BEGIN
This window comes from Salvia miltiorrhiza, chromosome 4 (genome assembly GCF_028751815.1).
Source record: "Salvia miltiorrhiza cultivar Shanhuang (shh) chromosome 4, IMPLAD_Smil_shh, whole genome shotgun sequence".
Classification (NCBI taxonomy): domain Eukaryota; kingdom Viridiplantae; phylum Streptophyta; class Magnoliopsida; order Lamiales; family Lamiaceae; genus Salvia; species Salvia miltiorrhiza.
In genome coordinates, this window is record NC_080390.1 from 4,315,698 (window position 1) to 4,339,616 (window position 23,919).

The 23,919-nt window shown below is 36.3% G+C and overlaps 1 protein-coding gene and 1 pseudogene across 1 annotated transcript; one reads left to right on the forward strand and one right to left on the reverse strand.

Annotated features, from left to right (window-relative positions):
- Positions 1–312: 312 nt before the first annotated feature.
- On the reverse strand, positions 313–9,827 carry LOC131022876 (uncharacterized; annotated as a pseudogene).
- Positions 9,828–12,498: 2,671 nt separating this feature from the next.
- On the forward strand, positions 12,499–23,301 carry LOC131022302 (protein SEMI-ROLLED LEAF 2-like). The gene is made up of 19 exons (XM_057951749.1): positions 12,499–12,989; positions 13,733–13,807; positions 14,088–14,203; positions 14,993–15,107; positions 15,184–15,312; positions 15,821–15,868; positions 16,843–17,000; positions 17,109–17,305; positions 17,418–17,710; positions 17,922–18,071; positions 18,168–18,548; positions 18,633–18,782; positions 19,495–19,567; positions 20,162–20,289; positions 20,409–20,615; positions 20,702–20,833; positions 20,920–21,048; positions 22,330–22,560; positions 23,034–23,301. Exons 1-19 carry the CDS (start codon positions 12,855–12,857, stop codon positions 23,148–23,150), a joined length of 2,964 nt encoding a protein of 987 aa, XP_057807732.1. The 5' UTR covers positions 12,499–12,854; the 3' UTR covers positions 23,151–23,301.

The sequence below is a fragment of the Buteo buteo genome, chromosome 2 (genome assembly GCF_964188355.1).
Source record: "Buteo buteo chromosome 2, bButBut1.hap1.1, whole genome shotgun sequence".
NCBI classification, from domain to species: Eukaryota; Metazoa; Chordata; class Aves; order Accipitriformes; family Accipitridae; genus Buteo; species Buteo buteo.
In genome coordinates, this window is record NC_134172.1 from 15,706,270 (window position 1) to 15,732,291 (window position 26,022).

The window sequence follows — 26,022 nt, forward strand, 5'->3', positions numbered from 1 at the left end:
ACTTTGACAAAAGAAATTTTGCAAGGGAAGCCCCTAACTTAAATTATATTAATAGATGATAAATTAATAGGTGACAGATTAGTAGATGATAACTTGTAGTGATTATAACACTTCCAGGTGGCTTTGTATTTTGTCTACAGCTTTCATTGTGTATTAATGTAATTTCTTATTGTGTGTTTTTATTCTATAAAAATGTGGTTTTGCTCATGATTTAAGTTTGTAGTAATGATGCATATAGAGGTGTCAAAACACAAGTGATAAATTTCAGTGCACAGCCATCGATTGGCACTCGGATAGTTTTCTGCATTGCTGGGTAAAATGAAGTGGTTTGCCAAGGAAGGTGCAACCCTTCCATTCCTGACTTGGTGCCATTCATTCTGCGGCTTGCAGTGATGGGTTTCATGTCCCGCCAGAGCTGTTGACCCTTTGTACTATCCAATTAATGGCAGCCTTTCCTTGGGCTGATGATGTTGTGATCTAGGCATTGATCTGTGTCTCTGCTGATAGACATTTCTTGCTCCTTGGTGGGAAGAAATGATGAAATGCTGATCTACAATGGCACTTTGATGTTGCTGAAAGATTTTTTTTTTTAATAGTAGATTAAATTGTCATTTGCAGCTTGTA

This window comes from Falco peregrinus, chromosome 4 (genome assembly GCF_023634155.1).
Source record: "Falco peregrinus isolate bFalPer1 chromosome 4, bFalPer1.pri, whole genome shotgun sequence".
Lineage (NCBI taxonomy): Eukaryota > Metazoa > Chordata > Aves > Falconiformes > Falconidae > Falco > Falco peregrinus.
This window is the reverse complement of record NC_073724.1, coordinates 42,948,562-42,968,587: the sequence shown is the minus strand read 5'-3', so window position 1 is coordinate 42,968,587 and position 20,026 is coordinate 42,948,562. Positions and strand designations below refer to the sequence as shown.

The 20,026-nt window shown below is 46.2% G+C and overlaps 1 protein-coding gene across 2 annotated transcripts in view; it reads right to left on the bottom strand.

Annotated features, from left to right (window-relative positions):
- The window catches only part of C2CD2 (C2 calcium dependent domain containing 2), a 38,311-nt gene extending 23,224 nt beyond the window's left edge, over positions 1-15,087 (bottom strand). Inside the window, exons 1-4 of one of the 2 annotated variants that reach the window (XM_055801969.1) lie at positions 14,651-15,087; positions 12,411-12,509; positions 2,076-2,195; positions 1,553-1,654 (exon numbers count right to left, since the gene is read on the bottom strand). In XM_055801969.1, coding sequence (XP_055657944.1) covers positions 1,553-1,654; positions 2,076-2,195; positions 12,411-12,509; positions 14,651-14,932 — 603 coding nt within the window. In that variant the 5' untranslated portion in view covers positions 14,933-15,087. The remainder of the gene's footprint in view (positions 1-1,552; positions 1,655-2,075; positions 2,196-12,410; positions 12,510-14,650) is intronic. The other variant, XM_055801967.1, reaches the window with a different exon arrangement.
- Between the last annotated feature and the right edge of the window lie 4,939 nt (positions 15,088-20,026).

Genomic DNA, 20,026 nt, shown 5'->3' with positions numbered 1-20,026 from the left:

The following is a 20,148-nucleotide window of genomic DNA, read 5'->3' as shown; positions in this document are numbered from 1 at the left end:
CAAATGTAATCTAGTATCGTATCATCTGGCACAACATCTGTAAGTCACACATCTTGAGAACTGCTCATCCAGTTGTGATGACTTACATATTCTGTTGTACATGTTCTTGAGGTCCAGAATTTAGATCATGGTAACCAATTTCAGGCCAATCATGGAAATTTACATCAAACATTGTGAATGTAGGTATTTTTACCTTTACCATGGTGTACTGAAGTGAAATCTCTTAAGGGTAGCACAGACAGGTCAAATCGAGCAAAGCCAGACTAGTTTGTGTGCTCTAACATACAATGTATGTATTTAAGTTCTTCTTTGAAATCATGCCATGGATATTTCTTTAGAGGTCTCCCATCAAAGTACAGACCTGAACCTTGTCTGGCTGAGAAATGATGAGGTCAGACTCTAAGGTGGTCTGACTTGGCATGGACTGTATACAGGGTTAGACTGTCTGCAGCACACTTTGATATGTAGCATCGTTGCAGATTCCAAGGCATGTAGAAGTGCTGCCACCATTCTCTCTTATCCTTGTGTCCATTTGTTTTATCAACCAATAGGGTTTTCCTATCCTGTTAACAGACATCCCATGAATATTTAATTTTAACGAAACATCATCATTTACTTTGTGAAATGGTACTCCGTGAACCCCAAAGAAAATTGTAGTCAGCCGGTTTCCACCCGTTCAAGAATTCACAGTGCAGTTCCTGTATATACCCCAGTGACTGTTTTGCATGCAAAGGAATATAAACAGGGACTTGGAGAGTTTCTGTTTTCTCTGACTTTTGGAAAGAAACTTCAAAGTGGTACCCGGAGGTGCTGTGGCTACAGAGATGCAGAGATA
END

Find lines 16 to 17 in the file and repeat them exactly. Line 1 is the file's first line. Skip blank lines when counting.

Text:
ACTTTGACAAAAGAAATTTTGCAAGGGAAGCCCCTAACTTAAATTATATTAATAGATGATAAATTAATAGGTGACAGATTAGTAGATGATAACTTGTAGTGATTATAACACTTCCAGGTGGCTTTGTATTTTGTCTACAGCTTTCATTGTGTATTAATGTAATTTCTTATTGTGTGTTTTTATTCTATAAAAATGTGGTTTTGCTCATGATTTAAGTTTGTAGTAATGATGCATATAGAGGTGTCAAAACACAAGTGATAAATTTCAGTGCACAGCCATCGATTGGCACTCGGATAGTTTTCTGCATTGCTGGGTAAAATGAAGTGGTTTGCCAAGGAAGGTGCAACCCTTCCATTCCTGACTTGGTGCCATTCATTCTGCGGCTTGCAGTGATGGGTTTCATGTCCCGCCAGAGCTGTTGACCCTTTGTACTATCCAATTAATGGCAGCCTTTCCTTGGGCTGATGATGTTGTGATCTAGGCATTGATCTGTGTCTCTGCTGATAGACATTTCTTGCTCCTTGGTGGGAAGAAATGATGAAATGCTGATCTACAATGGCACTTTGATGTTGCTGAAAGATTTTTTTTTTTAATAGTAGATTAAATTGTCATTTGCAGCTTGTA

This window comes from Falco peregrinus, chromosome 4 (genome assembly GCF_023634155.1).